FILE - In this Oct 1, 2005 file photo, Marta Becket dances

Marta Becket, at 92; dancer, artist brought ballet to deserted hall near Death Valley

The dancer and artist spent decades presenting one-woman shows at a remote Mojave Desert hall that she made famous.

Roger Walkowiak, 89, 1956 Tour de France champ

Mr. Walkowiak, the son of a Polish factory worker, created a major upset when he won cycling’s biggest race at the age of 29.

Ms. Gelb spent much of her career following the writer.

Barbara Gelb, 91, author, playwright, and journalist

Ms. Gelb, with her husband, Arthur Gelb, produced the first full-scale biography of the playwright Eugene O’Neill.

Asked how it felt to be the oldest American, Ms. Dunlap said, ‘‘I don’t feel any different.’’

Adele Dunlap, 114, oldest American

Ms. Dunlap became the country’s oldest person in July 2016 following the death of 113-year-old Goldie Michelson, of Worcester.

“He got to know every single student who came through the program,” student Nancy Allen recalled.

Timothy Edgar, 59, health communications professor at Emerson and Tufts

Dr. Edgar wanted to bring health care beyond this nation’s borders to people around the world.

Bernard Redmont, 98; acclaimed journalist served as BU dean

In his memoir, Mr. Redmont wrote that he had been “a reluctant candidate” when John Silber elevated him from the faculty to become dean of BU’s communications school.

Admiral Lyon enlisted in the Navy in 1942 while studying at Yale University.

Richard Lyon, 93; became first Navy SEAL admiral

‘‘He reminded me of James Bond,’’ said Kelly Sarber, who met Admiral Lyon as a child because her father was also a SEAL.

Mr. Hatch starred in the original “Battlestar’ series and had a role in a reprise.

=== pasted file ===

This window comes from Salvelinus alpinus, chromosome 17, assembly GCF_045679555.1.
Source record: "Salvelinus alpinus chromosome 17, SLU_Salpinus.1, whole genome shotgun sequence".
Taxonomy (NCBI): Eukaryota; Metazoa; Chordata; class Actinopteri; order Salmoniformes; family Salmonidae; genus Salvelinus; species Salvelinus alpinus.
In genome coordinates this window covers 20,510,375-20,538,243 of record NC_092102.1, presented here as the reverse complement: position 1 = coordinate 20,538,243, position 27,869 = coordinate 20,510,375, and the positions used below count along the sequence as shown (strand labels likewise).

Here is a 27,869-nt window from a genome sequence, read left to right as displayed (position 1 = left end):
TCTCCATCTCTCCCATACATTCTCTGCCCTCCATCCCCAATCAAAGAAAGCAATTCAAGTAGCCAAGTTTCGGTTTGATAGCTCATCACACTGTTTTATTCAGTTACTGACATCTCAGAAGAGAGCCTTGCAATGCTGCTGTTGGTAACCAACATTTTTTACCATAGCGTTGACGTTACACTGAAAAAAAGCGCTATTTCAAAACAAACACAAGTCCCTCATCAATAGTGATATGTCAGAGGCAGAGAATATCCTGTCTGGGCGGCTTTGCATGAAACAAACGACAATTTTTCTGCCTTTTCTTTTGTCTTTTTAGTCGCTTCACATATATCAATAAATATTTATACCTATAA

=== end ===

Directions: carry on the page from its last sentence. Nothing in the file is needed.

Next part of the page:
Richard Hatch, star in ‘Battlestar Gallactica’

Mr. Hatch played Captain Apollo, a fighter pilot who was regularly featured with his best friend, Lieutenant Starbuck, played by Dirk Benedict.

‘‘I was trying to get an antiseptic mouthwash for extractions,’’ Dr. Schattner said in explaining Chloraseptic.

Robert Schattner; invented iconic sore-throat spray

‘‘It was trial and error,’’ Dr. Schattner said of creating Chloraseptic.

Mr. Colombo appeared at an Italian-American Civil Rights League event in Manhattan, near where his mob-connected father had been shot.

Anthony Colombo, 71; helped get ‘Mafia’ out of ‘The Godfather’

Mr. Colombo, a mobster’s son, successfully agitated to keep out any references to the Mafia during the classic film.

Dubbing himself The World’s Foremost Authority, Mr. Corey took scattered aim at blowhard pundits and pompous academics for half a century.

Irwin Corey, 102, the king of comedic confusion

Mr. Corey spent eight decades perfecting a mock-intellectual routine laced with malapropisms and non-sequiturs.

Dr. Rosenfeld estimated that products he helped develop resulted in consumer savings of $30 billion each year.

Arthur Rosenfeld, 90, physicist at forefront of energy-efficiency movement

Dr. Rosenfeld’s work helped reduce greenhouse-gas emissions and saved everyday Americans billions of dollars each year.

Mr. Liteky in 2008 in San Francisco. He returned the Medal of Honor over the US government's policies in Central America.

Charlie Liteky, received and later relinquished Medal of Honor; at 85

Mr. Liteky, a former priest turned peace activist, is likely the only recipient to return the award.

Mr. Driscoll coached at Malden Catholic, Medford High, and Wakefield High.


Charlie Driscoll left a hall of fame legacy on the ice

Mr. Driscoll racked up more than 300 wins coaching at Malden Catholic, Wakefield High, and Medford High.

Mr. Hartle is shown being helped into his dive gear, which weighed more than 200 pounds.

Ken Hartle, 103, Navy salvage diver at Pearl Harbor

Mr. Hartle had the grim task of retrieving bodies from ships sunk by the Japanese.

Nick Littlefield, a former chief of staff for Senator Edward M. Kennedy, spoke in 2009.

Nick Littlefield, 74; helped Kennedy shape health care legislation

Mr. Littlefield’s fingerprints can be seen on such bills as the Americans with Disabilities Act and the Family and Medical Leave Act.